credit Alisha Vaswani

Visiting Glasgow Women’s Library

By Alisha Vaswani

Alisha explores its extensive LGBTQ+ archives and exhibitions dedicated to women’s history.

Glasgow Women’s Library (GWL) has come a long way since its modest beginnings at Garnethill. Stepping through the doors of its present location in Bridgeton, I was transported to a shop front, at the corner of Hill and Dalhousie Street, that seemed unassuming for the UK’s only accredited women’s museum. 

The library first opened its doors in 1991, and was intended as a place to celebrate the work of women and support female academics. Their path to success was far from straightforward: they had to relocate several times, due to their collections getting too large, and often faced issues with funding. However, it has since enjoyed three fruitful decades of book collecting, recruiting volunteers, and curating an impressive archive that now takes the form of both a meticulously organised in-person library, as well as an enormous online resource. Looking through the online catalogue, you can find books on almost any subject, penned exclusively by female authors. This is an incredible resource to browse through for academic purposes, and a hidden gem for Glasgow’s student community.

What makes this library so unique is how it feels both rooted in, and yet completely distinct, from the work it houses. A quick glance through its online catalogue conjures up recommendations of classic titles, like Betty Friedan’s Feminine Mystique, but the narrative that the library presents is far removed from Friedan’s predominantly heterosexual and cisgender notions of feminist theory. When I visited the library earlier this year, the display in their ground floor exhibition room, OUT in the Archive, existed as a dedication to the history of the library’s LGBTQ+ community and their activism.

The archive was the main focus of my visit: a wry, yet heart-warming glimpse into what life was like for these activists. From the staging of a lesbian Pantomime (I, for one, would pay to see it), to the formation of a Glasgow edition of New York’s iconic Lesbian Avengers, the archive provides an idiosyncratic account of queer history, straight from the source. A display that particularly caught my eye was the Glasgow Lesbian Avengers’ demands against Section 28: their list of demands included assurances that lesbian and gay publications would not be banned from libraries, and was printed, aptly, on pink paper. Walking through the archives, and looking through the images and documents, I couldn’t help but think that these stories of queer women would not be available anywhere else. This institution, set up to celebrate women’s history, has since garnered a rich and storied history of its own.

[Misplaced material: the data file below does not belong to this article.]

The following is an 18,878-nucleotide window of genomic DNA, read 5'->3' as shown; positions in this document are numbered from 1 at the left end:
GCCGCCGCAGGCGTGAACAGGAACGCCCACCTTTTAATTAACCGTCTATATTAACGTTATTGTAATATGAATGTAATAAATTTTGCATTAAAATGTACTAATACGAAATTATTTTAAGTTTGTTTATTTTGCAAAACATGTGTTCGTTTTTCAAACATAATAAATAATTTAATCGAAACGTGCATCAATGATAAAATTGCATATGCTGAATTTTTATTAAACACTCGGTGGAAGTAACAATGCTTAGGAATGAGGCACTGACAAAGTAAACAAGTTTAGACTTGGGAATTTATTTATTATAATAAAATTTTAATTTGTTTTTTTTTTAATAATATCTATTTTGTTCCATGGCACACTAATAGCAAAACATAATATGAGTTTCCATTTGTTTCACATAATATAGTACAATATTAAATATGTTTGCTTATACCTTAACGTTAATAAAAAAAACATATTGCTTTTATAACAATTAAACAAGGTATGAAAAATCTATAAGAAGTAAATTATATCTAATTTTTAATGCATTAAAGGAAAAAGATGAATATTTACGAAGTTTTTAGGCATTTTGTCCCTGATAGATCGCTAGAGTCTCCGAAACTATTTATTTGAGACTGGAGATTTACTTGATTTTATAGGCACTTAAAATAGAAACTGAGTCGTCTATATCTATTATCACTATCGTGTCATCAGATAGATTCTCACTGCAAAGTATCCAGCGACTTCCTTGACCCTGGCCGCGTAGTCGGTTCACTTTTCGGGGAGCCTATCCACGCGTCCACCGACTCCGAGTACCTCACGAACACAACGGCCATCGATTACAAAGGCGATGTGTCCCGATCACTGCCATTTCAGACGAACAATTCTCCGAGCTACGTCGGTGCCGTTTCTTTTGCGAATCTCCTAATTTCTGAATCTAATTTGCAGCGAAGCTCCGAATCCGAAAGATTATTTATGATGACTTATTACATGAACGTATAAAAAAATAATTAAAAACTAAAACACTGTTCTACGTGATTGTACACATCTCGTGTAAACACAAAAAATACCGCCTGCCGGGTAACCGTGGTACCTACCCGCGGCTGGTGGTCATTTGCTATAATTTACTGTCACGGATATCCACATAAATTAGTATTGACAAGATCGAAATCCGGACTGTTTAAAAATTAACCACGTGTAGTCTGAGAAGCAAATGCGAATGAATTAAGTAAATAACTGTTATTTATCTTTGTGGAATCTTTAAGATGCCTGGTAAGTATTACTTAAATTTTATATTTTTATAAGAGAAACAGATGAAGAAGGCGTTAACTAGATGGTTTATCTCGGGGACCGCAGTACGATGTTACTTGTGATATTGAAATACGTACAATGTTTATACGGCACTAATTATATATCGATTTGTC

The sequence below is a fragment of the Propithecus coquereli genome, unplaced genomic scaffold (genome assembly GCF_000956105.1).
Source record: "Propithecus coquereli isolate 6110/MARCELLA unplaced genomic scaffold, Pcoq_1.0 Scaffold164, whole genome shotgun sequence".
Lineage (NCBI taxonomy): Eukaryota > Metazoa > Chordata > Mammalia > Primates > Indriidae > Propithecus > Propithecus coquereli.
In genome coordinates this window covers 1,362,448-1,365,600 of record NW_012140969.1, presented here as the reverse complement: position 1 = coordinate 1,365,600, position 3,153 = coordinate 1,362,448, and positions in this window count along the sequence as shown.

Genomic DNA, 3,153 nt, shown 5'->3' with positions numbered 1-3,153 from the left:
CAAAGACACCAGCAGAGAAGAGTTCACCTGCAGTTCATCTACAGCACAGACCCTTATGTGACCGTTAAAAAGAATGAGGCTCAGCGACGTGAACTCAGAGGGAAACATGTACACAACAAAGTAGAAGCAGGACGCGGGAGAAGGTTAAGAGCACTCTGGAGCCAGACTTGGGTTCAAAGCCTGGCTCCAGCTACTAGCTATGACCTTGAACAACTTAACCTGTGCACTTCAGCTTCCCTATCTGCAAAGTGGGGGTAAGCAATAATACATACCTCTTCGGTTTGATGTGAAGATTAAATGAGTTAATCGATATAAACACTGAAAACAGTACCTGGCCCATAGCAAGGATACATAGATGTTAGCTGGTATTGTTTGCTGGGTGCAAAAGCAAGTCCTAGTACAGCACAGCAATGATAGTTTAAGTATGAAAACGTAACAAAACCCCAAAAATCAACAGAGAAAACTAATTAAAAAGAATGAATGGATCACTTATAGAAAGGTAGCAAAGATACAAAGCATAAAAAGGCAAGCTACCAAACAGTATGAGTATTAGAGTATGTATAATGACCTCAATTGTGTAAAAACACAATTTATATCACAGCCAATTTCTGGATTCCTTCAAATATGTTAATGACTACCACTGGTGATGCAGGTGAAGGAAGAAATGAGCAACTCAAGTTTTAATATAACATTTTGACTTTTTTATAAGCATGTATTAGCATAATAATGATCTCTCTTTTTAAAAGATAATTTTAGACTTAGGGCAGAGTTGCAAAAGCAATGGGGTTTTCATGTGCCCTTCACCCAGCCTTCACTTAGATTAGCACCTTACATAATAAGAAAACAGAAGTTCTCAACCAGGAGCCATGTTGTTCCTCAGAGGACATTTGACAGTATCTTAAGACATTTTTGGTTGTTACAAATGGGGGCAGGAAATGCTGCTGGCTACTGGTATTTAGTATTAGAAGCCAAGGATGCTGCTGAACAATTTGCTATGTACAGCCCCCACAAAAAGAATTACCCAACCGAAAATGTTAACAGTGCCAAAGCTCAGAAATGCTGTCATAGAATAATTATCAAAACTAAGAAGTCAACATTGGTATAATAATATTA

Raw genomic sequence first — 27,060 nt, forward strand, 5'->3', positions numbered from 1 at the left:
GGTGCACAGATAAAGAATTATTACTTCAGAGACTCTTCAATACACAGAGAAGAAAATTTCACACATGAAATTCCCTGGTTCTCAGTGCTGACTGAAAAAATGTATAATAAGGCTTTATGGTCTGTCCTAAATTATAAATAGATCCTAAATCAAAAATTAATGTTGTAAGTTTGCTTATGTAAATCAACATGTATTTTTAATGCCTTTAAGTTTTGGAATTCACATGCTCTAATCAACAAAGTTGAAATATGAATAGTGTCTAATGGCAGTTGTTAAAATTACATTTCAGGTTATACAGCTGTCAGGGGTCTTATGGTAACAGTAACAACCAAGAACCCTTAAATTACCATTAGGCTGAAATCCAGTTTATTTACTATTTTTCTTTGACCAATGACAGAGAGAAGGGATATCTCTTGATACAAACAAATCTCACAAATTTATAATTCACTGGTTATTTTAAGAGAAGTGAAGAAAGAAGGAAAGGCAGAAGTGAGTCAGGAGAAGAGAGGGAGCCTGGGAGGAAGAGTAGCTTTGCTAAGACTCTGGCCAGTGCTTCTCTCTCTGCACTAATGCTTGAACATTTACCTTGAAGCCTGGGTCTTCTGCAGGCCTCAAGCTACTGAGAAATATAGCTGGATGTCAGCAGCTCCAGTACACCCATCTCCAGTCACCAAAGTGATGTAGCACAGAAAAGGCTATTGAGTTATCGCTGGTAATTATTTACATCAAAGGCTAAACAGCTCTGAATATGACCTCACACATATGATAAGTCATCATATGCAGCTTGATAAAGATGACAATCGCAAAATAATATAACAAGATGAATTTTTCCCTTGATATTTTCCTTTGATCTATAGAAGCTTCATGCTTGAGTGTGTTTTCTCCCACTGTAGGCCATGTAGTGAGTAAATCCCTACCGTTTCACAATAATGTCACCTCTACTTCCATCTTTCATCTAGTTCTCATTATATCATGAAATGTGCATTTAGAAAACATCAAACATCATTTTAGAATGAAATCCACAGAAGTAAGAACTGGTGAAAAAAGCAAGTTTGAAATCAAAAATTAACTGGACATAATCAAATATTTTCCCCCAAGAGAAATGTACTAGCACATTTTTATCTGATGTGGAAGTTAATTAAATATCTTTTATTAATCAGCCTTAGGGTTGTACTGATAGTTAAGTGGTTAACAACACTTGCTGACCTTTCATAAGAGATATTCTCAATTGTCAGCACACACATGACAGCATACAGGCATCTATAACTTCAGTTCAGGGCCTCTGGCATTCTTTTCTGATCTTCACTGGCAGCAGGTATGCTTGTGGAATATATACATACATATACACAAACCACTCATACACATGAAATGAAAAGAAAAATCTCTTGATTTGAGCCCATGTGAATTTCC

In the years since these women worked to exact positive change at the library, the institution has stuck to its activist roots. A flyer detailing events at the library included a Women and Climate Change Zine Making Workshop, as well as an online event discussing the accomplishments of women in colour. Speaking with the librarian, Wendy Kirk, about her perspective on why we still need women’s institutions, she said that “the reason behind the library being established is still here, really. It looks at the need to celebrate and champion women’s accomplishments and history, and also preserve that history.”

Wendy’s words emphasised how preservation has become a crucial part of GWL in the years since its foundation. Though still existing as an educational resource, since the internet now allows access to women’s work through books or journal articles, the main function of the library now lies in exhibiting its history. This includes the activism of its founders, and how their principles and goals were met and surpassed, as well as shining a light on other women’s institutions. On the day of my visit, for instance, the upstairs exhibit was dedicated to the history of Dundee Women’s Library. Although still very much a tranquil safe haven for readers and academics, GWL now feels like one massive love-letter to its original cause, and the people that have made its success possible.

Find out more about Glasgow Women’s Library here.


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